Do I have to tie all grounds together?

ggunn

PE (Electrical), NABCEP certified
What you gain in fault clearing ability is about the same as flushing an eyedropper full of iodine down the toilet to help the city with sewage treatment.
Never in a million years would I use hyperbole to make a point. :D
 

david

Senior Member
It seems clear to me that all the conductors that are spliced should be connected together. In Trevors example, I would disagree with him and imo the #12 and #14 equipment grounding conductor's should be tied together.

I understand that the wording is fuzzy to some but I believe the intent is as I stated. I could be wrong
To me I don’t find the wording fuzzy and the intent seems clear your to maintain continuity

Between the all the equipment grounds in the box

If the box is metal the section gives you two options for continuity' tie all the wire equipment grounds together or bond them to a metal box. Or you could use a combination of both methods
 

goldstar

Senior Member
What I'm saying is that if you had two 12/2 cable and two 14/2 cables there is no reason that all four EGC need to be spliced together. If the box is metallic the largest EGC would connect to the box.
I agree. AND, if the JB contains a 15A switch and a 20A receptacle, you are not required to extend an EGC pig-tail wire to the device if you use self-grounding devices. In this case splicing all the EGC's together creates no heartburn.

Now, let's say you have a 3-gang NM box in an area serving a kitchen counter and you're using copper crimp sleeves for the EGC's. You have a 12/2 in and out for the GFCI circuit,, a 14/2 in and out power feed for lighting and (2) 14/2's (or 14-3's) out for lights. That's a total of 6 EGC's (2-12's and 4-14's) (and the insulated conductors a total of 4 # 12's and 8 # 14's if the switches are s/p or 10 #14's if they are 3-ways). If you crimp all the EGC's together and leave pig-tails for the (3) devices, what would be the proper size EGC to each device ? Would it make a difference if all the EGC's are crimped together ? I'm only asking these questions because we run into these situations all the time and it's a real PITA working with # 12's in this situation. Aside from the wording in 250.148 crimping all the EGC's together in this scenario gives me heartburn .:cool:
 

Dennis Alwon

Moderator
Staff member
I would pigtail a #14 equipment grounding conductor to a device on a 15 amp circuit. I would use #12 for an equipment grounding conductor for a device on a 20 amp circuit
 

jaggedben

Senior Member
There is a clear answer. You must tie them all together, and to the box if it's metal. (Is the box metal? You didn't say.) Go back and read the code section Dennis posted.
 

jxofaltrds

Senior Member
Arranged.

(D) Nonmetallic Boxes. One or more equipment grounding
conductors brought into a nonmetallic outlet box shall be
arranged such that a connection can be made to any fitting or
device in that box requiring grounding.
 

ptonsparky

Senior Member
What you gain in fault clearing ability is about the same as flushing an eyedropper full of iodine down the toilet to help the city with sewage treatment.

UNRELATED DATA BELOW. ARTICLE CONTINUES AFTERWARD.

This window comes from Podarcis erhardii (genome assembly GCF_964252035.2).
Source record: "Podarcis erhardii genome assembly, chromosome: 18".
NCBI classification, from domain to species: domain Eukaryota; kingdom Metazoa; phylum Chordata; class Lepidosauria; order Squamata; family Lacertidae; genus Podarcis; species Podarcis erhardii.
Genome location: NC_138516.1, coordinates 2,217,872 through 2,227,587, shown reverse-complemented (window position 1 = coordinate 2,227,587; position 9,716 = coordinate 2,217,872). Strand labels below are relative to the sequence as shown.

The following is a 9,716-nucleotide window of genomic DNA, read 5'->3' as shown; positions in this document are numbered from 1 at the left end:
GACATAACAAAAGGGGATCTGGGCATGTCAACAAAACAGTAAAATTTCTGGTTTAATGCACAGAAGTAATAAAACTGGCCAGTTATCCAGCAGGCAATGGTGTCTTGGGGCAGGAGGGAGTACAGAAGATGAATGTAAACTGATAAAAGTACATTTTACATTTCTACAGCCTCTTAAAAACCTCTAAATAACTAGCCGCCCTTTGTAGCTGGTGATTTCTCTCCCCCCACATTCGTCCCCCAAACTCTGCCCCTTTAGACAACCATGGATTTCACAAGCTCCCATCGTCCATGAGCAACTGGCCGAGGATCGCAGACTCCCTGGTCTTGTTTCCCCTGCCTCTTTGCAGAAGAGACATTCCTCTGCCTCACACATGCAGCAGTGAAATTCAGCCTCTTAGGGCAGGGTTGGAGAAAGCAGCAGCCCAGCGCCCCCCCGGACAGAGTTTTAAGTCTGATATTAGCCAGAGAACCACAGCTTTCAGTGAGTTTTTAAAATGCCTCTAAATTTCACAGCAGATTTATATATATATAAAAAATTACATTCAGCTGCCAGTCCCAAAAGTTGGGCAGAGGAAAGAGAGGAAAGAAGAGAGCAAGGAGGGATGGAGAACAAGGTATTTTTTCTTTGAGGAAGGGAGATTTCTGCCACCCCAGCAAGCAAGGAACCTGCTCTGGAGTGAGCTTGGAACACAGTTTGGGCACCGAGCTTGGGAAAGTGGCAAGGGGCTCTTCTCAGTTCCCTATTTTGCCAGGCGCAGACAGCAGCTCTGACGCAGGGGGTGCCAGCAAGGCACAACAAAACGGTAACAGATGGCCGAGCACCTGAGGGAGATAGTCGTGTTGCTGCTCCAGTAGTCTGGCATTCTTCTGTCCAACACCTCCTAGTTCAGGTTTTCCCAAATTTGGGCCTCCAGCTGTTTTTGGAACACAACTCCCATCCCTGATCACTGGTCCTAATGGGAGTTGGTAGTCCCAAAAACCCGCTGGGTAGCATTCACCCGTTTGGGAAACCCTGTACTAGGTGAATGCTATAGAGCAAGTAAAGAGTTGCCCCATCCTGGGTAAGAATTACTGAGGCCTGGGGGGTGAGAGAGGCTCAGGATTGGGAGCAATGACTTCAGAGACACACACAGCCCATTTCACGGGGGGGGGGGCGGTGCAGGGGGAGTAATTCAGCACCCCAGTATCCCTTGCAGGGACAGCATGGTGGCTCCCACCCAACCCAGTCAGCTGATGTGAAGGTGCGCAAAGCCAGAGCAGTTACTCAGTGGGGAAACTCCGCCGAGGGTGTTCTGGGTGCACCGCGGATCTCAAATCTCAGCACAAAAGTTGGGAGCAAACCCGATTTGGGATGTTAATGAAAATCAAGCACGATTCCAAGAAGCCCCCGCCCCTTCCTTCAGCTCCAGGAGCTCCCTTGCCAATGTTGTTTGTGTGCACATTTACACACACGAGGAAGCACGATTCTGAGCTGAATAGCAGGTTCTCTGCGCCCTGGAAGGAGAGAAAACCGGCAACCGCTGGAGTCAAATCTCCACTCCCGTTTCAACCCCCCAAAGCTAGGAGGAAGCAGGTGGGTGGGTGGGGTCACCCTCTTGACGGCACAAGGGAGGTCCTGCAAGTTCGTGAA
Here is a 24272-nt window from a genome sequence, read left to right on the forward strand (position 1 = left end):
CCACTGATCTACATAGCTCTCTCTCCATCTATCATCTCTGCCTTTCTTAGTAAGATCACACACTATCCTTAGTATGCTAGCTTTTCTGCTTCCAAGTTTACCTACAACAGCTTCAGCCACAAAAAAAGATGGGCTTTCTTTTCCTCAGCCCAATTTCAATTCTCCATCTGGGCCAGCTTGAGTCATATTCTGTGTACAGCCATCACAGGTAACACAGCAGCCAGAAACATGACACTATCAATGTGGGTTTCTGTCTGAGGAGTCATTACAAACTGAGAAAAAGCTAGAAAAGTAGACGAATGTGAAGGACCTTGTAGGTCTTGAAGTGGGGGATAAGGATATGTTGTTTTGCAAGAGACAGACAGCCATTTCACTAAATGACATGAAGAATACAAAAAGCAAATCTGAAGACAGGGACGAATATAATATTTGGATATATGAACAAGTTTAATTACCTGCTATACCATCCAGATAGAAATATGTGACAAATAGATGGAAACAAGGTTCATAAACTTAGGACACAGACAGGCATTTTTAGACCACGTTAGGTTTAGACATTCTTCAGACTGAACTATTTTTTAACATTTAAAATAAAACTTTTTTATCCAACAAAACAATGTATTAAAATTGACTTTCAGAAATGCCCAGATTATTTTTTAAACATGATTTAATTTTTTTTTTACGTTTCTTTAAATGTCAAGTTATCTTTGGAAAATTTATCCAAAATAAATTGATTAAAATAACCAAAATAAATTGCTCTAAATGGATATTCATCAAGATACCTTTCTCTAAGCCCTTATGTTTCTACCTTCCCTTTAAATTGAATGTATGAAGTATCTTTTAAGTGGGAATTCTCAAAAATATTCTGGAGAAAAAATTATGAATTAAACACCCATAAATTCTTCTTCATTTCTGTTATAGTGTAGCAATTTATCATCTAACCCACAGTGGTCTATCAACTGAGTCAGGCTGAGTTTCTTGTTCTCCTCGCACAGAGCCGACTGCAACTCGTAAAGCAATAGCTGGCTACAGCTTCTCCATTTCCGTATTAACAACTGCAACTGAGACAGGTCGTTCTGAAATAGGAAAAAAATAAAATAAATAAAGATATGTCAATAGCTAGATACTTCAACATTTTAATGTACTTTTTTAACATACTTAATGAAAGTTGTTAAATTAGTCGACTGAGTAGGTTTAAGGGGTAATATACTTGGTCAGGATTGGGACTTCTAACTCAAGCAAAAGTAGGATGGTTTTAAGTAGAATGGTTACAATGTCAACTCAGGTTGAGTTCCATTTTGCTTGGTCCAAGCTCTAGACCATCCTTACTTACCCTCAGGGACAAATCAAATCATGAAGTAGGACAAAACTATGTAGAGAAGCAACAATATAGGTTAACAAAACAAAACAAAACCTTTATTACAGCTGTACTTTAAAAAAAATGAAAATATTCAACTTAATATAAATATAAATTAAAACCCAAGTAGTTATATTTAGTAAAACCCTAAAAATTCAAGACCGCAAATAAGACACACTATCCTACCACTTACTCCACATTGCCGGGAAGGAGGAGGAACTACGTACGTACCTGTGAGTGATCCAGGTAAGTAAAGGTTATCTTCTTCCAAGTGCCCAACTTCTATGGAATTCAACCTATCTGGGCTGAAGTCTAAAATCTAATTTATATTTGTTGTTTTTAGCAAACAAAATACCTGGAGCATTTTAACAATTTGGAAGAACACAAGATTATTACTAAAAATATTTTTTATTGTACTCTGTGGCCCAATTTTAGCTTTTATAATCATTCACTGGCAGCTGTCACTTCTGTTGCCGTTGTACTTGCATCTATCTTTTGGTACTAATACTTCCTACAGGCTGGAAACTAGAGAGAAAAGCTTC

What you loose is some management of the wires in your junction box.
one drop for every flush times flushes per day times each flushee should help.
 

david

Senior Member
There is a clear answer. You must tie them all together, and to the box if it's metal. (Is the box metal? You didn't say.) Go back and read the code section Dennis posted.
if i bolt a groundbus to a metal junction box and land my equipment grounds that is fine,

it is also fine when i have gang-able device box fold an equipment ground and the loop on a ground screw creating two tails bonded to the box twist three equipment grounds to each of the tails that is also fine

i can move to the next green ground screw do this as many times as i would like some sets copper to copper bonded to the box. some sets would be bonded together by the metal box

The section allows for either of the bonding methods
 
I think the operative phrase here in the code is " grounding conductors associated with those circuit conductors" It seem to me that the 14 and 12 wire are NOT associated with one another.
Just my opinion.
 

RD35

Member
From an engineering perspective I can see a logical reason for the requirement. If a short circuit happens, say on the 15A circuit, and the #14 grounding conductors are carrying that fault current back to the panel then there is usually a pretty fair amount of voltage drop happening as it flows due to the high current. This voltage drop would be measurable between the #14 grounding conductors that are transmitting the fault current and the #12 grounding conductors that are not and both sets are inside the subject junction box. This could result in some arching (small as it may be) between the grounding conductors (or metal parts) as the potential on the grounding circuit is looking for any other path possible to get back to the panel. By bonding them all together, this potential is eliminated and the fault current path is improved which aids in clearing the fault sooner by allowing a higher current flow for tripping the breaker on short circuit. My 2 cents FWIW.
 

Eddie702

Member
They do not Have to be connected together. You can go in and out of a box with any number of cables and the grounds may be connected together or the grounds may be connected to the box with ground continuity through the box itself.

It's not the usual way but I have done this on occasion when I am adding a cable to an existing box and the existing grounds are twisted and connected to the box and are short making connection difficult. I just add a new screw to the box and ground the new cable.
 
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